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Information for the members of the Greater Ohio Showmen’s Association

President’s Message Friends, The Board concluded things at our May 2nd meeting until we meet again in the fall. Your GOSA Board continued to work on plans for several events planned for the coming year as well as related legislative issues including SB 34 – Labor Day Bill; H-2B update; and HB49 – Inflatable Bill. The GOSA has testified twice in favor of SB 34 – Labor Day Bill. Testimony for HB 49 – Inflatable Bill will be heard on May 18, 2017. Amanda Sines and Mikayla Pollitt of Government Advantage Group will keep us abreast of updates and strides made on these two bills as our season continues. Also, several GOSA members met with legislators on Capitol Hill in April in favor of the H-2B program. Progress was made and efforts still continue. Support is needed on all levels on all of these issues. Please contact your representatives regarding these issues to voice your support. You should have all received your 2017 yearbooks by now. If not, please contact the GOSA office or Chairman, Al Bozich. Many thanks to Al Bozich, Brandy Daniels and all other contributors for their outstanding efforts once again on the 2017 edition of the GOSA yearbook. They continue to work hard at upgrading the book and getting them mailed earlier each year.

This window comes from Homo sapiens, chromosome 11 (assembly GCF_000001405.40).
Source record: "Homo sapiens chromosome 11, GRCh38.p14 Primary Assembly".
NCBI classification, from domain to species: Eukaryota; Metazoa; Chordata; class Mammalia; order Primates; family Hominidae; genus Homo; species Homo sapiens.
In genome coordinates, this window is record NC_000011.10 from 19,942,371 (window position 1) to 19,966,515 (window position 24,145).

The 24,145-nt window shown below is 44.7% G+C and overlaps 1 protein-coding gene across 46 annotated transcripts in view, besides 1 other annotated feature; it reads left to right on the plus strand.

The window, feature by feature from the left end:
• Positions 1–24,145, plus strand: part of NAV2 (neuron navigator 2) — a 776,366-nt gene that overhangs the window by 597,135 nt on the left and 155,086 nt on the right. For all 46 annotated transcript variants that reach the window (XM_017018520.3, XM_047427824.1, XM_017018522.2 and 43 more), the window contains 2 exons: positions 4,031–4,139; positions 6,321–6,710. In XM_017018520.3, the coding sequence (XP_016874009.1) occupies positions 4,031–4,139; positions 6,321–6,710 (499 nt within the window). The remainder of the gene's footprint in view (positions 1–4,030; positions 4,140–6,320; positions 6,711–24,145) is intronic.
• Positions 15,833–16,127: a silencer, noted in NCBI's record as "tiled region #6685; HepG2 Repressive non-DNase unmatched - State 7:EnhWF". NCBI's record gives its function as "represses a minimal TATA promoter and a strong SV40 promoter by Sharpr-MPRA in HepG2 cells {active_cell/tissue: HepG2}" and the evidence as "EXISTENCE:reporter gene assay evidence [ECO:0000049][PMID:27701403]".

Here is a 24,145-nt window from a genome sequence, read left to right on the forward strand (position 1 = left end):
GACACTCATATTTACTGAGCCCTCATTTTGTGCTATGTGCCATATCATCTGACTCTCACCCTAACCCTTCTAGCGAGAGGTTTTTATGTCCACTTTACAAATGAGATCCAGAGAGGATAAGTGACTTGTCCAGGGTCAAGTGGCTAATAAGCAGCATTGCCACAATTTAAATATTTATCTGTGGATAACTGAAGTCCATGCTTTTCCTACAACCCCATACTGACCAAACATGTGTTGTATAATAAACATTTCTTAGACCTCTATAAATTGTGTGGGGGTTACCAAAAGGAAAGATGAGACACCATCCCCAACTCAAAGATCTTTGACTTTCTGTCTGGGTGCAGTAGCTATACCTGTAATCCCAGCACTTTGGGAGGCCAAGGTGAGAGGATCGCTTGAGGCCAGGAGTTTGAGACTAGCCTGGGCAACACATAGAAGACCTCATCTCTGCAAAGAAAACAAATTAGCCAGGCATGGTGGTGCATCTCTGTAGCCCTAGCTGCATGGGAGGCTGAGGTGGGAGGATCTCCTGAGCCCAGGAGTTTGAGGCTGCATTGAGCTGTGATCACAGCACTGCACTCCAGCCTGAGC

The Ohio Department of Agriculture updated Games Rules were made effective March 23, 2017. Updated rules are available at We ask our members to direct any questions or concerns with games to any GOSA Board member. Please continue to work your Games according to the rules as published. Our next GOSA meeting will be held Monday, October 16th at the Elks in Circleville. The meeting will be followed by our annual Fall Round Up dinner, auction, and raffle drawing. Tickets for this event are available from Inside any Officer or Trustee. Please plan on joining us for this fun season-ending event supporting the scholarship program. We can never have too many Announcements auction items and door prizes. (No alcoholic gifts, please.)